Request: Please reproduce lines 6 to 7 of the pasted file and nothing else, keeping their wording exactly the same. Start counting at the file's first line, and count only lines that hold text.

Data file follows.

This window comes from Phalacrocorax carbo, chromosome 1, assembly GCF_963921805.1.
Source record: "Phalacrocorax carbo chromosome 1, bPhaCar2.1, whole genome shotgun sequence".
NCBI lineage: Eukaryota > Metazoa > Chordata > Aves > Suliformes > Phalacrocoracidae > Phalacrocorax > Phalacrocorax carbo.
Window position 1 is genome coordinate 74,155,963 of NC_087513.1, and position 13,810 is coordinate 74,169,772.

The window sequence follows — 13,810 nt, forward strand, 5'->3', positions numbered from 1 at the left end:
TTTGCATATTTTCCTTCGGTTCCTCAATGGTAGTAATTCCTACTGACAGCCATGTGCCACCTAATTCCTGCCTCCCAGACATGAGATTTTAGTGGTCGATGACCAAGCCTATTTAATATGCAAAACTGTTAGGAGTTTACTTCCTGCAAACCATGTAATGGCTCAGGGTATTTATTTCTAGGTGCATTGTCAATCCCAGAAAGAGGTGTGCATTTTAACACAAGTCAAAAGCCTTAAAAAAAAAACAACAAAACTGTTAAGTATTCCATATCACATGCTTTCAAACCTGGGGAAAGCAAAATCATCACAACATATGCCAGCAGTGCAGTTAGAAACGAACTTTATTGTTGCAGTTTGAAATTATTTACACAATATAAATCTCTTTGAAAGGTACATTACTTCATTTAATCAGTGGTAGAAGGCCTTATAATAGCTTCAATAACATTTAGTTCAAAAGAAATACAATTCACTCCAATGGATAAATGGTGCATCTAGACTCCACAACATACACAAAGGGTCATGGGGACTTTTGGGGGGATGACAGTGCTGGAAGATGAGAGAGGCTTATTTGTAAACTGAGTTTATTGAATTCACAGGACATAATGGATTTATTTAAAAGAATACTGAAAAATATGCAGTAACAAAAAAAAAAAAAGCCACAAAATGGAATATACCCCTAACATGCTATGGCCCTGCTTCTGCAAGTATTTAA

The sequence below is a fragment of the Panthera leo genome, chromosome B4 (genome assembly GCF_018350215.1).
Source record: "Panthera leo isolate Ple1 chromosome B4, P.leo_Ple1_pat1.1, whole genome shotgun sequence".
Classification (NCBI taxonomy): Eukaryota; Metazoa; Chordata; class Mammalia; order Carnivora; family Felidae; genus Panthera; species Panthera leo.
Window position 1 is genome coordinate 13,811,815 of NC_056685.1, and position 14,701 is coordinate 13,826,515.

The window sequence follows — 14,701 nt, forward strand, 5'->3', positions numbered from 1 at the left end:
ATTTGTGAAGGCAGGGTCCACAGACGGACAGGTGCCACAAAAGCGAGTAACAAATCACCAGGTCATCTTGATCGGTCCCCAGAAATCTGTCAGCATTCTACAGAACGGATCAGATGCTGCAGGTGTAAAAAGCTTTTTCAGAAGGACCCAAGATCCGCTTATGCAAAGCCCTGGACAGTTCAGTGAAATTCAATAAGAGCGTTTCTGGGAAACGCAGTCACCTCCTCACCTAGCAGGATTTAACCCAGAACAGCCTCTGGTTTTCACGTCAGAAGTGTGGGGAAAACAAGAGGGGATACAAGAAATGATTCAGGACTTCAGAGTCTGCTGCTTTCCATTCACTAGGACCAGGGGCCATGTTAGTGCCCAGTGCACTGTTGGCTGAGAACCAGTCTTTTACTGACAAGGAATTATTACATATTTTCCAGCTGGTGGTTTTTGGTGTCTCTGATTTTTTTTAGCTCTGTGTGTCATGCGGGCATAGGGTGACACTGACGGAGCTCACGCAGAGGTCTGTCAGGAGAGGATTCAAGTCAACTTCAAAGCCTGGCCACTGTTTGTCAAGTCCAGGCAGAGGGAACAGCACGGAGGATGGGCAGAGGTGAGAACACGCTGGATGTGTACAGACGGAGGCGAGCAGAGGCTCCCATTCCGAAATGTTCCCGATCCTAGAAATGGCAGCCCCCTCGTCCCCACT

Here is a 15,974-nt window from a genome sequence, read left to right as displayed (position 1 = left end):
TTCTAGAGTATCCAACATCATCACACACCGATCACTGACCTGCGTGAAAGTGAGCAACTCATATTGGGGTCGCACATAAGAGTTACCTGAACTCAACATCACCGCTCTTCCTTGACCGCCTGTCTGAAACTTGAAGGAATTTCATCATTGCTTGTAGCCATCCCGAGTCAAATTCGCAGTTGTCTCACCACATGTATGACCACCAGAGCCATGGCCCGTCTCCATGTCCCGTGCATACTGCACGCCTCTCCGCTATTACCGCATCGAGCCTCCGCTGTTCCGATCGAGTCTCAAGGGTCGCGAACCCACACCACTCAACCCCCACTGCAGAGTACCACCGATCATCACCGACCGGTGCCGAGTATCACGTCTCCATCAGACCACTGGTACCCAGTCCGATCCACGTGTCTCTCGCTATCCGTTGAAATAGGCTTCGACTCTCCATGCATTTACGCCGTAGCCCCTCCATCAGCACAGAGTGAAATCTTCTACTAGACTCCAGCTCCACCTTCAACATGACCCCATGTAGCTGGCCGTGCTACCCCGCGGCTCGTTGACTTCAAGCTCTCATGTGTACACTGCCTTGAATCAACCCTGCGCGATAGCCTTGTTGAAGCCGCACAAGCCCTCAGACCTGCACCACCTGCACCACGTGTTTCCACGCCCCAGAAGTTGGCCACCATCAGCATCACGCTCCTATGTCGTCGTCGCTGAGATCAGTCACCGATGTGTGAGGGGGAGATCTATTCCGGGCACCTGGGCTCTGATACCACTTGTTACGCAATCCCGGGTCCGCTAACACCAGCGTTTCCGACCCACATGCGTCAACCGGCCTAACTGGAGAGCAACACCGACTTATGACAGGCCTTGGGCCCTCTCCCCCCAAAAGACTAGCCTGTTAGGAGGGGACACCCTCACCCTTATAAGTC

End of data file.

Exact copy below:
TTTGCATATTTTCCTTCGGTTCCTCAATGGTAGTAATTCCTACTGACAGCCATGTGCCACCTAATTCCTGCCTCCCAGACATGAGATTTTAGTGGTCGATGACCAAGCCTATTTAATATGCAAAACTGTTAGGAGTTTACTTCCTGCAAACCATGTAATGGCTCAGGGTATTTATTTCTAGGTGCATTGTCAATCCCAGAAAGAGGTGTGCATTTTAACACAAGTCAAAAGCCTTAAAAAAAAAACAACAAAACTGTTAAGTATTCCATATCACATGCTTTCAAACCTGGGGAAAGCAAAATCATCACAACATATGCCAGCAGTGCAGTTAGAAACGAACTTTATTGTTGCAGTTTGAAATTATTTACACAATATAAATCTCTTTGAAAGGTACATTACTTCATTTAATCAGTGGTAGAAGGCCTTATAATAGCTTCAATAACATTTAGTTCAAAAGAAATACAATTCACTCCAATGGATAAATGGTGCATCTAGACTCCACAACATACACAAAGGGTCATGGGGACTTTTGGGGGGATGACAGTGCTGGAAGATGAGAGAGGCTTATTTGTAAACTGAGTTTATTGAATTCACAGGACATAATGGATTTATTTAAAAGAATACTGAAAAATATGCAGTAACAAAAAAAAAAAAAGCCACAAAATGGAATATACCCCTAACATGCTATGGCCCTGCTTCTGCAAGTATTTAA

The sequence below is a fragment of the Panthera leo genome, chromosome B4 (genome assembly GCF_018350215.1).